Tackling Brain Injury Head On - Slater Vecchio
November.6.2013

Tackling Brain Injury Head On

Ever wonder how much G force goes into a routine football tackle?

To give you some perspective:

  • 1 G = Gravity
  • 6 G = Roller coaster
  • 30 G = Minor rear-end auto collision
  • 100 G = Head impact in crash that killed Princess Diana
  • 300 G = Fall from a height of 35 feet

Researchers from Purdue University’s Neurotrauma Group have spent the last four years collecting G force data from the helmets of high school football players. Some of their results:

  • 10 G = Lowest force helmet sensors were able to detect by Purdue researchers
  • 22 G = Median point of all helmet readings taken by researchers
  • 90 G = Highest helmet reading during pregame player head-butting
  • 289 G = Highest helmet reading from Purdue’s high school research

Researchers took MRI brain scans at the beginning and end of the players’ season. Scans taken at the end of the season showed a noticeable alteration in brain activity, proving that even smaller, repetitive hits can cause permanent brain damage in players.

Biomedical engineers Eric Nauman and Tom Talavage are now working on a helmet design that will protect players from routine contact. They say major helmet manufacturers like Riddell need to rethink their testing procedures. Current testing involves putting a 20 pound weight (meant to simulate a human head) into a helmet and then slamming it down on an anvil with 1,000 pounds of force. The helmets do a great job at preventing skull fractures. But they are unable to protect the brain inside the skull.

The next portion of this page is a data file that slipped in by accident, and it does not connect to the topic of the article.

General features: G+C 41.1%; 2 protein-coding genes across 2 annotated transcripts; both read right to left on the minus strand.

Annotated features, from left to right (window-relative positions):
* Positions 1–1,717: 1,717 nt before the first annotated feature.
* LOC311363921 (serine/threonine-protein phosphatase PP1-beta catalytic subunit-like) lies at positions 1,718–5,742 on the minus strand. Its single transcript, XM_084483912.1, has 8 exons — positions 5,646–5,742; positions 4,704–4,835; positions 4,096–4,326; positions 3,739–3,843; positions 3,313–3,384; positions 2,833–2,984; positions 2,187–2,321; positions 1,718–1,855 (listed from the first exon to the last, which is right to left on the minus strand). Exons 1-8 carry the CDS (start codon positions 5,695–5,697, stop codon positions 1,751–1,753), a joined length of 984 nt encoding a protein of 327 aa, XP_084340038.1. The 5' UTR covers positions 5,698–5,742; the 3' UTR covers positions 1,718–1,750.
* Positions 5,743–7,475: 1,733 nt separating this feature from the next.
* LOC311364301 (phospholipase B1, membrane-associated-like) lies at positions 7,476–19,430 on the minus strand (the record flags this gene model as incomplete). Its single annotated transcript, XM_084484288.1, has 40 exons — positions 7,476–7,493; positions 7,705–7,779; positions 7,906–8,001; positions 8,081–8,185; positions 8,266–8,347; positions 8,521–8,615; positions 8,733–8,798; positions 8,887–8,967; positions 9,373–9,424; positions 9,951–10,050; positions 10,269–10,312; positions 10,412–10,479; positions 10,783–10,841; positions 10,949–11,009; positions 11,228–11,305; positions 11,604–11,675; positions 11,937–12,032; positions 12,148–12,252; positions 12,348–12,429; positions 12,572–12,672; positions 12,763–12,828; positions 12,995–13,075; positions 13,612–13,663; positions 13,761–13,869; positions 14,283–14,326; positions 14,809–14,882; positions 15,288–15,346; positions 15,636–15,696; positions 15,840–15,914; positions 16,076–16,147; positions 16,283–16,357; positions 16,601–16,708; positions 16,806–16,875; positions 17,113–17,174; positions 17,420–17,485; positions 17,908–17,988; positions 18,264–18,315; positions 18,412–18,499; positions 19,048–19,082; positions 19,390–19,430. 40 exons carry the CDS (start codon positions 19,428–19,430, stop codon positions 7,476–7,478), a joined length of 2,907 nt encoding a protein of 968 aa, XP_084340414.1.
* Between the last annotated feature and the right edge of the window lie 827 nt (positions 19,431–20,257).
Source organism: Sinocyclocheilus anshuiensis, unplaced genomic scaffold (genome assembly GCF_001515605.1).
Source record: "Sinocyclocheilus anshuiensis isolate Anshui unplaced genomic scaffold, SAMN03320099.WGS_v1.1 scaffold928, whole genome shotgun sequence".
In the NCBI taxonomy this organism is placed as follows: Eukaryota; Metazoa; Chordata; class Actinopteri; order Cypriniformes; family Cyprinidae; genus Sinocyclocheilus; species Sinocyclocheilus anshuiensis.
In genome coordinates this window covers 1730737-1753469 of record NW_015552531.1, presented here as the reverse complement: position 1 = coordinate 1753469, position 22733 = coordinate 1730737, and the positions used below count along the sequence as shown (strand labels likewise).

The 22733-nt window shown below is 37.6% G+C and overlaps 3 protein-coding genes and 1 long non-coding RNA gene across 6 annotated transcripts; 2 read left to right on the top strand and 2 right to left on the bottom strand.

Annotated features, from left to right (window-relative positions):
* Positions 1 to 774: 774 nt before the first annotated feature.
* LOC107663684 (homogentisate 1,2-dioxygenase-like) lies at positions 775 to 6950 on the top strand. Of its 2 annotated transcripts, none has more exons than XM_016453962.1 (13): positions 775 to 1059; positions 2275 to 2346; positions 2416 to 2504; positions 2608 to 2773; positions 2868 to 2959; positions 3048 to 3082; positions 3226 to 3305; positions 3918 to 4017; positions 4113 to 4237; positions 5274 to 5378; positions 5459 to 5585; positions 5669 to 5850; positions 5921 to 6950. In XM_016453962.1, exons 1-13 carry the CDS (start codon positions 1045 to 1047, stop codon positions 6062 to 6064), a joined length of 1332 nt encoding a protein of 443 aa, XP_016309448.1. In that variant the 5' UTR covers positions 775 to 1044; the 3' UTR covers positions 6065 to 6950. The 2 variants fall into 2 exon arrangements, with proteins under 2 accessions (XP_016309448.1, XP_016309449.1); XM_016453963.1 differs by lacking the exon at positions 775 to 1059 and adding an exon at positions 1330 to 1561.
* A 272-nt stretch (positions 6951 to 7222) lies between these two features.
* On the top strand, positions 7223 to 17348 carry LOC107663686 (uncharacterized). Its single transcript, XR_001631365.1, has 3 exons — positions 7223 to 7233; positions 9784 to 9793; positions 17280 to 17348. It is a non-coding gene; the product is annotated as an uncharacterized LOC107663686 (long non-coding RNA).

Nauman and Talavage take a different approach. They use a hammer to repeatedly strike a dummy head to simulate the type of impact that footballers experience. The hammer strikes with G forces ranging from five to 100 – the same force experienced by footballers in head-to-head contact.

Nauman and Talavage’s new helmet will incorporate a shock-absorbing liner to lessen the hammer-like blows that can cause brain damage.

“Right now there’s a lot of belief in the way [helmets] should be, but not a lot of data to support those beliefs, says Nauman. “I think in 12 to 18 months we could be at a point where we can actually start implementing things.”

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John Boyd

John Boyd

John joined Slater Vecchio in December 2012. He brings twelve years of trial experience with him and has represented clients before the Supreme Court of British Columbia and the British Columbia Court of Appeal.